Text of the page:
I could tell a dozen other stories about the generous things strangers have done for me over the years. When such things happen, I’m astounded and amazed. They give me faith and hope. They humble me and make me think that there’s so much more I can do to bring joy to this world.

1.) How have you been blessed by the kindness of strangers?
2.) What things have you done to pass generosity along?

I'll be back

I’m leaving on a jet plane.
Don’t know when I’ll be back again …

I’m going to Southern California and it’s supposed to be in the 80’s this week. They’re predicting a snow storm here tomorrow.


Except, I have to come back. I’m sure it will be tempting to stay in the warm sunny climate. In fact, I’m probably tenacious enough and manipulative enough to convince someone in California to give me a job so I could stay. But, I really have to come back. My dog is here … and I don’t hate the snow as much as I love my dog. If you met him, you’d completely understand.

Sunday, November 13, 2005

A Saturday Afternoon in 1986

I was 22 years old. My friends and I had gathered near Chicago for a reunion. It was a 3-day party with lots of booze and anything goes shenanigans. My friends were wild women, but within our little group, I was the restrained naïve intellectual one. I was too inexperienced to be anything else.

We were staying in a hotel outside the city but had decided to spend the day downtown. No one wanted to drive because we were tired and hung-over after days of drinking and mayhem-making. It was easier to melt into an uncomfortable seat on the L and let somebody else drive.

The train was nearly empty so we spread out and relaxed in relative silence. After two days together, it seemed like we were all talked out. Our together-solitude was inturrupted when a man near me tried to start up a conversation. I don’t know why he picked me. Maybe I looked easy. Maybe I looked stupid. Maybe I was the only one who made eye contact.

The man was unremarkable, except for his persistence. Eventually, I decided he was interesting and let him draw me in. I don’t know how he ended up sitting next to me. I don’t know how we started kissing.

We kissed each other for the rest of the trip. It could have been 10 minutes or 30. I wasn’t keeping track. My friends and a handful of strangers were witnesses to my broad daylight spectacle, but it didn’t seem to bother me. I just kept kissing the man, whoever he was.

When the train stopped, everyone exited. The man said goodbye, left the station, and presumably went on with his life. I think I went with my friends to the Art Institute to look at pretty paintings.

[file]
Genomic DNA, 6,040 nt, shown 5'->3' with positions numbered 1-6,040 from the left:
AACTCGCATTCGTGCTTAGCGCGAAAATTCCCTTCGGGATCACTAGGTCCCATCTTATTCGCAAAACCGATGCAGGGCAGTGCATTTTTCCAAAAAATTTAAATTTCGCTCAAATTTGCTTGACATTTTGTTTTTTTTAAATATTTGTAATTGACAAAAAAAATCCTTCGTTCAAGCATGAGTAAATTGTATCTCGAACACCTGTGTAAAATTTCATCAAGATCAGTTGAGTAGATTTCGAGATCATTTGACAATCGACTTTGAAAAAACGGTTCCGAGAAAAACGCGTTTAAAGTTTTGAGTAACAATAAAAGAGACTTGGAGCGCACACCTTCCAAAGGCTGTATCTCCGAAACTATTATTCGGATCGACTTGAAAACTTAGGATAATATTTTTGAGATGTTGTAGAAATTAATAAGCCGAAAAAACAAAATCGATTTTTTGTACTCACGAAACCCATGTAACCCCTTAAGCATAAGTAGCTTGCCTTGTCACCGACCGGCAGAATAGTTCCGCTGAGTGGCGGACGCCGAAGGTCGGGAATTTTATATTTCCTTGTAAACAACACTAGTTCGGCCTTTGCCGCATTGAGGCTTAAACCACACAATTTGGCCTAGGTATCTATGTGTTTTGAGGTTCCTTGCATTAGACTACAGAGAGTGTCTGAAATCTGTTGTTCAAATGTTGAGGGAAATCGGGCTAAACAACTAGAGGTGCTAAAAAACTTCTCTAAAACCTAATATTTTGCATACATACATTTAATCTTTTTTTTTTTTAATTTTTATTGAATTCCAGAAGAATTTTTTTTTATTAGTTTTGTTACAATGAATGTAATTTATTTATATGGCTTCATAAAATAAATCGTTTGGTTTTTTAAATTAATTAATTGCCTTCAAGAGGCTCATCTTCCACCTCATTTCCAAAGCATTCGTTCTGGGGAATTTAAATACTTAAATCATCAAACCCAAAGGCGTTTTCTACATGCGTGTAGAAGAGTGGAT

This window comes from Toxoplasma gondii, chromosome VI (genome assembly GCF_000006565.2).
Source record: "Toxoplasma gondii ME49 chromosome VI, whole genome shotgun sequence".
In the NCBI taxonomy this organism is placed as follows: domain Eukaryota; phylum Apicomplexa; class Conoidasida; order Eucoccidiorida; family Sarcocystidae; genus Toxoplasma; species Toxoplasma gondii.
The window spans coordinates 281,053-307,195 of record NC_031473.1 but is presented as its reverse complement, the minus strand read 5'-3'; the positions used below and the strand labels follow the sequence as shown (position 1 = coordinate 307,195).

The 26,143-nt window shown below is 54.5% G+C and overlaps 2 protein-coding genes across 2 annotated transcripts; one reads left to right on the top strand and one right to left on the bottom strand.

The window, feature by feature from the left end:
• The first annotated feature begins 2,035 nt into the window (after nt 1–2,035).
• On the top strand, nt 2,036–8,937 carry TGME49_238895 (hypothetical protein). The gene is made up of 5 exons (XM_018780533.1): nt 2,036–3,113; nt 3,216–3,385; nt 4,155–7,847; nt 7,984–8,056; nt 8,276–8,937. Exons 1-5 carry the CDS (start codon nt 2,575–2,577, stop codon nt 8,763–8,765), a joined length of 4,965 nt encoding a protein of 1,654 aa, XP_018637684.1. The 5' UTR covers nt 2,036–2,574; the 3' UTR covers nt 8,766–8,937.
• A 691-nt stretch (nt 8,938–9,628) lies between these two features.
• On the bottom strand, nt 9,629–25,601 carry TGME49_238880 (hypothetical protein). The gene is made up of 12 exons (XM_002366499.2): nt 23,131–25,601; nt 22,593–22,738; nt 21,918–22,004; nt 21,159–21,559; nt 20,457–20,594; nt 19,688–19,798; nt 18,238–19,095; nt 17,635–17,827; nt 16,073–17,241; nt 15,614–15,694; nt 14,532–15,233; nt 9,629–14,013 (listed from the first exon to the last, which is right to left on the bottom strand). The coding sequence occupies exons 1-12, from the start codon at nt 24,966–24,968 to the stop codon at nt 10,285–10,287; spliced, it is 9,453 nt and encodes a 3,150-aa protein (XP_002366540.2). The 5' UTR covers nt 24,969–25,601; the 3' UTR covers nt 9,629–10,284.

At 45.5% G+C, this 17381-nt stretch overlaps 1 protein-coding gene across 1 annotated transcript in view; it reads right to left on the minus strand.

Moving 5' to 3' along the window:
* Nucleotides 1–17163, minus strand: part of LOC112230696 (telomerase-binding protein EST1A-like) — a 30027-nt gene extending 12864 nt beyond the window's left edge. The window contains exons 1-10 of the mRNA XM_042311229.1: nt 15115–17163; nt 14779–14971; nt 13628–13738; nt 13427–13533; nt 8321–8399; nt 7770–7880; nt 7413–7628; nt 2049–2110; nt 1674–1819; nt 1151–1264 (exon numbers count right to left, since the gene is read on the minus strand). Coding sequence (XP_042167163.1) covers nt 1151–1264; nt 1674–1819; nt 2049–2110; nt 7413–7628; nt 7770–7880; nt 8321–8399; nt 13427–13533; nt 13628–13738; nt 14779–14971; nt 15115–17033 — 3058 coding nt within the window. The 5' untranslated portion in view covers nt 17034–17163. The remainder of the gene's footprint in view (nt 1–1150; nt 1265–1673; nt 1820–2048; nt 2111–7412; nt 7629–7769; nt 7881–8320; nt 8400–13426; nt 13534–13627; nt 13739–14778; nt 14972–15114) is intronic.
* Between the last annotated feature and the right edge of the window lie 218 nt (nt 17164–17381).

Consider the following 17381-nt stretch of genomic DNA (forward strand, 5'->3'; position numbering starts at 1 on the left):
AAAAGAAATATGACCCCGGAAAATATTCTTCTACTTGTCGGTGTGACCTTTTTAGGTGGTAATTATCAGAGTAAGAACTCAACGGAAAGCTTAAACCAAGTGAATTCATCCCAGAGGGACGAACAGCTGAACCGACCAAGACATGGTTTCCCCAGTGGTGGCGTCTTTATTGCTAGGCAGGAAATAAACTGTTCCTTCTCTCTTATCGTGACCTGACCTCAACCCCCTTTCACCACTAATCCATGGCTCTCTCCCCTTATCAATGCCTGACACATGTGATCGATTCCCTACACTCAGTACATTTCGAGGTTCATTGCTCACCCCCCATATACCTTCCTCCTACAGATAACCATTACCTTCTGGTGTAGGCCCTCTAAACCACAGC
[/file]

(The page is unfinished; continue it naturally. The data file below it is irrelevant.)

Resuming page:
A few years later I wondered if it had really happened. Had I mixed up my dream world with reality? I mentioned it to one of the girls. She confirmed my Saturday afternoon make-out session on the train. She also reminded me that the night before I had told her a secret about something bad that had happened to me.

Mad scramble to push the pain away? Inane attempt to gain control? Frantic need to feel normal … anything better than what I was feeling?

Thursday, November 10, 2005

What’s the Big Deal About a Silly Dress?

Why do we sometimes change our clothes 5 times before we walk out the door?

Why do we need to shop with our girlfriends?

Why do we say things like "I’m not in the mood for that outfit today."

Our clothes have meaning to us. They make us feel a certain way. They send messages about us to the rest of the world.

Oh! I’m not talking about the kind of sick and twisted messages sex offenders and people who are complicit with sex offenders think (ie: she was asking for it). No! Our clothes AND the way we wear them make us visible or invisible. They make us confident, sexy, earthy, smart, snuggly, safe, wholesome, slutty, sophisticated, and powerful. We make a conscious choice in the way we look when we walk out the door. It says something about us.

The message might be: I’m a Mom and I don’t have time to give a shit about the spit-up on my sweatshirt.
Or: I’m invincible, untouchable and powerful in my navy blue suit and smart little pumps.
Or: I want to blend in with my unremarkable sweater-set and slacks.
Or: This hot slinky dress makes me feel sexy as hell and I want to be noticed.